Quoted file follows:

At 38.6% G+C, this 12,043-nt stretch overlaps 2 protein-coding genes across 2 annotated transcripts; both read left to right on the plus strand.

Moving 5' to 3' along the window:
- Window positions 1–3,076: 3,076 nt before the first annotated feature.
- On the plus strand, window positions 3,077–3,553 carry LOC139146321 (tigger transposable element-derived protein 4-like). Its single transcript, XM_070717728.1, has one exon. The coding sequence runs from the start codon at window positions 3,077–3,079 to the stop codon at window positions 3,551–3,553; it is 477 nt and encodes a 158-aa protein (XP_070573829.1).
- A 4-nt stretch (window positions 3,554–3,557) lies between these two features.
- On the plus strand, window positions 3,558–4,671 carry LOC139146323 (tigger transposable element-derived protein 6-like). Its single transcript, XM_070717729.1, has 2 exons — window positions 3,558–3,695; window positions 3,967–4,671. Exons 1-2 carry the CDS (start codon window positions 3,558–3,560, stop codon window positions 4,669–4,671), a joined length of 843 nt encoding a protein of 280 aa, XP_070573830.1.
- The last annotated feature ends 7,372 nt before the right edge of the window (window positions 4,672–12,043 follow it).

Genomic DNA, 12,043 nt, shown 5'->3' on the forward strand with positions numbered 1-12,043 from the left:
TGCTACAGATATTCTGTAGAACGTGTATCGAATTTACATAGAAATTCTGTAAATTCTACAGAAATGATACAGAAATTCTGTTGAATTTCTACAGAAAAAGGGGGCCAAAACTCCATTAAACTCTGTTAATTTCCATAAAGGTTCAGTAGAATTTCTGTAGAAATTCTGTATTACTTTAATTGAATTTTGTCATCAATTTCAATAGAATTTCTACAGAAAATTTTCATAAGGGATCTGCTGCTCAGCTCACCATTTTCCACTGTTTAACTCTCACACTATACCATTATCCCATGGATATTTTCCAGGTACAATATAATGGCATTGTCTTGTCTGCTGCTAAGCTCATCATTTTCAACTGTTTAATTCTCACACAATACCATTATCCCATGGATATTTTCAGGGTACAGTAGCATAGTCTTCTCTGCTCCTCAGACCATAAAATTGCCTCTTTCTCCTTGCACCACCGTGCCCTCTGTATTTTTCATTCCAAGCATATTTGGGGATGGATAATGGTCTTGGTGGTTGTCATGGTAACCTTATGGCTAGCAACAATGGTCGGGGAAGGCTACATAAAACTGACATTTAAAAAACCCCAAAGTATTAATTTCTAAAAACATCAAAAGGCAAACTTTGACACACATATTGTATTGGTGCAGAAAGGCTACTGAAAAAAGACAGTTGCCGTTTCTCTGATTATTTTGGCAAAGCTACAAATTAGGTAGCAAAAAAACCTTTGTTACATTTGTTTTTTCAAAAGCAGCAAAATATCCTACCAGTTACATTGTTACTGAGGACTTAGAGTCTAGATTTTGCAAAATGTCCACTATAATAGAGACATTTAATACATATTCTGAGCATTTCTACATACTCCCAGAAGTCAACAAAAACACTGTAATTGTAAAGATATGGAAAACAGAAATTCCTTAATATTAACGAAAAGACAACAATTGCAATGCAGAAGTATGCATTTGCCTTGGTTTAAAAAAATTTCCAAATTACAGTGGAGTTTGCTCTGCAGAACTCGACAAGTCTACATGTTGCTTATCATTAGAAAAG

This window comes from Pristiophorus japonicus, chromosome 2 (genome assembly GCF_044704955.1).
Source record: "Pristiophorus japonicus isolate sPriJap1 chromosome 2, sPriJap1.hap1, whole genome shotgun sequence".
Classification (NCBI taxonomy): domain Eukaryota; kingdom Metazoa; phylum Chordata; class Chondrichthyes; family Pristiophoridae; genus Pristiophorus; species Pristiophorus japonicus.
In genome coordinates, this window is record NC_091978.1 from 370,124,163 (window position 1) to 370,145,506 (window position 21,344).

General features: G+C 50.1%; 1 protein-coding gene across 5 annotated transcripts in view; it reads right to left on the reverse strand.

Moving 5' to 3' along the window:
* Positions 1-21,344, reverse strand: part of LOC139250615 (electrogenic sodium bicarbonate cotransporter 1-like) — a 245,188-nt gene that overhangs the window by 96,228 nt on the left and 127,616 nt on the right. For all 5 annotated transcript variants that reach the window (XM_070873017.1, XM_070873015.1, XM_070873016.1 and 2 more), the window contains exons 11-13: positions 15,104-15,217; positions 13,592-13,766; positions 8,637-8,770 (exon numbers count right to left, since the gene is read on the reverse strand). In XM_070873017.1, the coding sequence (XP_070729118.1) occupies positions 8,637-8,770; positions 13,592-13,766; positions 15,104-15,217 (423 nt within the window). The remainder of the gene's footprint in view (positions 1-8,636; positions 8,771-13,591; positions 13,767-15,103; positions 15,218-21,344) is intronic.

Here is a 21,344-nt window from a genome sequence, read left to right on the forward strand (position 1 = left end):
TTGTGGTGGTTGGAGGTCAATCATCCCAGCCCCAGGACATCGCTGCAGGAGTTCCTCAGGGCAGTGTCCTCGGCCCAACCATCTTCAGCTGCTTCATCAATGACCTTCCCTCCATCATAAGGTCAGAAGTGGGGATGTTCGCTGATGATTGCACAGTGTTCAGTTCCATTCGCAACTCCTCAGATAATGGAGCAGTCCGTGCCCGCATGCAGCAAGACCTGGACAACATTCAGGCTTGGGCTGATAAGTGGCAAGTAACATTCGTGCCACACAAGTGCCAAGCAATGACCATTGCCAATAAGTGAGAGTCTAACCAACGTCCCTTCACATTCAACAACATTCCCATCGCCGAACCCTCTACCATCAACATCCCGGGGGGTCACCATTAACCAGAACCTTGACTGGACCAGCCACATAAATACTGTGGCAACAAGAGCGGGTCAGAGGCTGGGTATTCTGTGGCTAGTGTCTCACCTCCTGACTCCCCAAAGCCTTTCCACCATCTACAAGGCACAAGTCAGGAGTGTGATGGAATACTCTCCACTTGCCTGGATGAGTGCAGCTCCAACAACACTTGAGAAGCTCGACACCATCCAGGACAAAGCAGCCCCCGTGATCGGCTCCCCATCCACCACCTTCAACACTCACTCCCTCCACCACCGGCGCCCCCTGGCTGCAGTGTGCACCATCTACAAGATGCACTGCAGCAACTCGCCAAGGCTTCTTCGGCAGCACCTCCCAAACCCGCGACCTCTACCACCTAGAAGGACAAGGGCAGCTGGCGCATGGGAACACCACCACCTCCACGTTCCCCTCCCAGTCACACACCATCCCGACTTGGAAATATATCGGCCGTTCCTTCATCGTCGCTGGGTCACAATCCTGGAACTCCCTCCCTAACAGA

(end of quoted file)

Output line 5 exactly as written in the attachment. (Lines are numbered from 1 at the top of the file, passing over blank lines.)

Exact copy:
- A 4-nt stretch (window positions 3,554–3,557) lies between these two features.